The statistics relate to persons for whom these offences were the principal offences for which they were dealt with. When a defendant has been found guilty of two or more offences the principal offence is the offence for which the heaviest penalty is imposed. Where the same disposal is imposed for two or more offences, the offence selected is the offence for which the statutory maximum penalty is the most severe.
|Number of offenders cautioned( 1, 2 ) in the West Mercia police force area, broken down by age group, 1997 to 2006( 3, 4)|
|10 to 17||18 and over||All ages|
|(1) From 1 June 2000 the Crime and Disorder Act 1998 came into force nationally and removed the use of cautions for persons under 18 and replaced them with reprimands and final warnings. These figures have been included in the totals. (2) Includes data for both simple and conditional cautions. (3) These data are on the principal offence basis. (4) Every effort is made to ensure that the figures presented are accurate and complete. However, it is important to note that these data have been extracted from large administrative data systems generated by the police forces. As a consequence, care should be taken to ensure data collection processes and their inevitable limitations are taken into account when those data are used. Source: CJEA-OCJR.|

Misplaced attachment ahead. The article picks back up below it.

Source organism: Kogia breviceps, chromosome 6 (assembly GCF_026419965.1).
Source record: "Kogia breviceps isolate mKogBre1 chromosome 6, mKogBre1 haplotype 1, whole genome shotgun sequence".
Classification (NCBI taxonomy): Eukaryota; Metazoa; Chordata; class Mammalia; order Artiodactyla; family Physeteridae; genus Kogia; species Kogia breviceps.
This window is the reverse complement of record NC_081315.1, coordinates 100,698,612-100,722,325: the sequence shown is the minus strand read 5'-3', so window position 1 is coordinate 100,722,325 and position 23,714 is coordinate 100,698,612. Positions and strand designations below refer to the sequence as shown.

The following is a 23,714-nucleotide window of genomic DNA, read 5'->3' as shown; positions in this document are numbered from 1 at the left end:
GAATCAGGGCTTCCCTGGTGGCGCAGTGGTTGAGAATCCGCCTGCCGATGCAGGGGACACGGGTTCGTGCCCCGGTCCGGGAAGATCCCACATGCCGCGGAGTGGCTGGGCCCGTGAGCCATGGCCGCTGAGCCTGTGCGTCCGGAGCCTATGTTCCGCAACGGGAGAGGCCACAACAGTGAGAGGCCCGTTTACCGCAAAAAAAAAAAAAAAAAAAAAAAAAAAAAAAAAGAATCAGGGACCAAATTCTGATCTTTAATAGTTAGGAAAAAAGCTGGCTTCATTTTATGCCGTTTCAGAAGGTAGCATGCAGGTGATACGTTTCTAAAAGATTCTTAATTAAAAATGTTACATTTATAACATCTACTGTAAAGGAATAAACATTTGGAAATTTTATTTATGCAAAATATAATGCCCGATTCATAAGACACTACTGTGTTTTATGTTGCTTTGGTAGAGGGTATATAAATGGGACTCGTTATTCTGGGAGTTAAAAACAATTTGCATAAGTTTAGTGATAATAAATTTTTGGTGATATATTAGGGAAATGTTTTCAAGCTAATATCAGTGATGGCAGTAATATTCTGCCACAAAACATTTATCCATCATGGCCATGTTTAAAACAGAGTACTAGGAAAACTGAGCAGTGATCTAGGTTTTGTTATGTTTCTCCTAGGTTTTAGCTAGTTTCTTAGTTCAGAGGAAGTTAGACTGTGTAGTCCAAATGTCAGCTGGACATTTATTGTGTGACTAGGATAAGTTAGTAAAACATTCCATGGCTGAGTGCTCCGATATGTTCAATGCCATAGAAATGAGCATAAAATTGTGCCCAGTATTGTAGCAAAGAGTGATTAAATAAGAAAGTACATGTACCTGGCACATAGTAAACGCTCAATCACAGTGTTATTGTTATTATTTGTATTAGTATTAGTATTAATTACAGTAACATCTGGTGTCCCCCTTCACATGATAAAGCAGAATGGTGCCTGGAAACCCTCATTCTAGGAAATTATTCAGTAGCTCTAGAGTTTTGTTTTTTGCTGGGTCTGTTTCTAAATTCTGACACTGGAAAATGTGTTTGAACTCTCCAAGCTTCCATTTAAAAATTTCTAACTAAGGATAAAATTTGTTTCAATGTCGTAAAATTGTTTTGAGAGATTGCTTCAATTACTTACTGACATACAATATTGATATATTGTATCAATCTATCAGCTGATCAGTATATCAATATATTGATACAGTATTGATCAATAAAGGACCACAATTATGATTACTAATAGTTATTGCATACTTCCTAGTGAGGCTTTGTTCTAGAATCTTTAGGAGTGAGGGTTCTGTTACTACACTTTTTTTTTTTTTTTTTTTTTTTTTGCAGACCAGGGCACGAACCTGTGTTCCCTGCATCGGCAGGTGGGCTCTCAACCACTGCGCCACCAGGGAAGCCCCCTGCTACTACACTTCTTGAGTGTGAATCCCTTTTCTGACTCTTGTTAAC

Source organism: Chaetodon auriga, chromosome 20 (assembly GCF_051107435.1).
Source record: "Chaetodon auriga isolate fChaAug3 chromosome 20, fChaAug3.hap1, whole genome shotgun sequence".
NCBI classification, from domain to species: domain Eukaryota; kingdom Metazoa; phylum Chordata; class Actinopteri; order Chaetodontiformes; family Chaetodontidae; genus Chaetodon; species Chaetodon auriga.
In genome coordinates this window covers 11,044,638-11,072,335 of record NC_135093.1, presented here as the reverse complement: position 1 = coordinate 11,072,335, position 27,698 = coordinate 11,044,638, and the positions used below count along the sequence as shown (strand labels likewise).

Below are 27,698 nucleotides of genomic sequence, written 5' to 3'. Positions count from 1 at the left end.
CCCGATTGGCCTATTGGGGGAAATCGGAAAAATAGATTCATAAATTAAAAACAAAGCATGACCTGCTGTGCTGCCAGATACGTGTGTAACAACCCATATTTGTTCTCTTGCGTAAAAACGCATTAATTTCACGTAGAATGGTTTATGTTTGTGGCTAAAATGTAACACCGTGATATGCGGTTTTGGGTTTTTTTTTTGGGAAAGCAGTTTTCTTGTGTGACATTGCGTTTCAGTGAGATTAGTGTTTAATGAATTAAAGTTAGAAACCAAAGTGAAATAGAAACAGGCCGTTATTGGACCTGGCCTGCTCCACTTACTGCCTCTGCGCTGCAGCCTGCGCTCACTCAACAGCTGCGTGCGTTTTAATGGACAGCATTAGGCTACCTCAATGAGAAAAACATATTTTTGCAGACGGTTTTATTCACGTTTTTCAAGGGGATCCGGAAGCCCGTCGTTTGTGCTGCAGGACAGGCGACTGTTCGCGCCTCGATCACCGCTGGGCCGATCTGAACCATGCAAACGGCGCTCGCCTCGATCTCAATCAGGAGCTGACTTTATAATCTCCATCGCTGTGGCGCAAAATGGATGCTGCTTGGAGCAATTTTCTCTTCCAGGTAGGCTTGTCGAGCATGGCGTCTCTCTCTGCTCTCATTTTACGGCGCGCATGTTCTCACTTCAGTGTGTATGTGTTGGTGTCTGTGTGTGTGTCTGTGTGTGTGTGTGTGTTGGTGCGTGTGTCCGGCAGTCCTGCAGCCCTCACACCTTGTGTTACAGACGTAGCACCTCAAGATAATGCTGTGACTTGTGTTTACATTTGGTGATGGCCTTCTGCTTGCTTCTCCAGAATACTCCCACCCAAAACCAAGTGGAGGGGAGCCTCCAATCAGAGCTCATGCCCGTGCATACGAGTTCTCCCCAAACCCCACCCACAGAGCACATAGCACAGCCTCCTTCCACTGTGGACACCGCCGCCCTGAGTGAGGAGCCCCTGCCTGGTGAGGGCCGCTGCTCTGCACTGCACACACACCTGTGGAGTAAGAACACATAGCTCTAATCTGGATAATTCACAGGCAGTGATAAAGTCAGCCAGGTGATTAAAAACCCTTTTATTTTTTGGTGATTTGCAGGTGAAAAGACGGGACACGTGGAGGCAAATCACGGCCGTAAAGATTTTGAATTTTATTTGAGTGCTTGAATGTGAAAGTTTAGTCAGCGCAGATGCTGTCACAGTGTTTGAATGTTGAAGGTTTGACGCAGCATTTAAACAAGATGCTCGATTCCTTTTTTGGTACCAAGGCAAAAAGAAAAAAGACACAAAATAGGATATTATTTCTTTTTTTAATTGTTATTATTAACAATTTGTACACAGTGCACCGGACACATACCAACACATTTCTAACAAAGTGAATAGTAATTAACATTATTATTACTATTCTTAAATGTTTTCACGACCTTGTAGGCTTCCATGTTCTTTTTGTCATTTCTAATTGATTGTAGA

Mr. Ruffley: To ask the Secretary of State for the Home Department what recent assessment she has made of the appropriateness of the use of police custody suites to detain (a) the mentally ill or those held for their own protection and (b) the drunk and disorderly. 
With effect from 30 April 2008, a person may be transferred from one place of safety to another before an assessment has been carried out.
This commences section 44 of the Mental Health Act 2007 and recognises the importance of using a police station on an exceptional basis and that when it is used, there is the ability to transfer a person to a more suitable place at the earliest available opportunity.
The Independent Police Complaints Commission is looking to publish a report later this year on the use of police stations as places of safety under Section 136 of the Mental Health Act. Initial findings from the research show that 11,500 people were detained in police custody under section 136 during 2005-06. The average amount of time spent in police custody was 10 hours, with the vast majority of detainees leaving within 18 hours.
The arrests information held by the Ministry of Justice covers persons arrested for recorded crime (notifiable offences) only. Summary offences of 'being drunk and disorderly' are non-notifiable and as a result are not covered by the collection. The Home Office has not made any assessments of the use of custody suites in relation to drunk people. However we are aware that a significant number of people rendered incapable by alcohol are being referred for medical treatment instead of being detained in custody suites.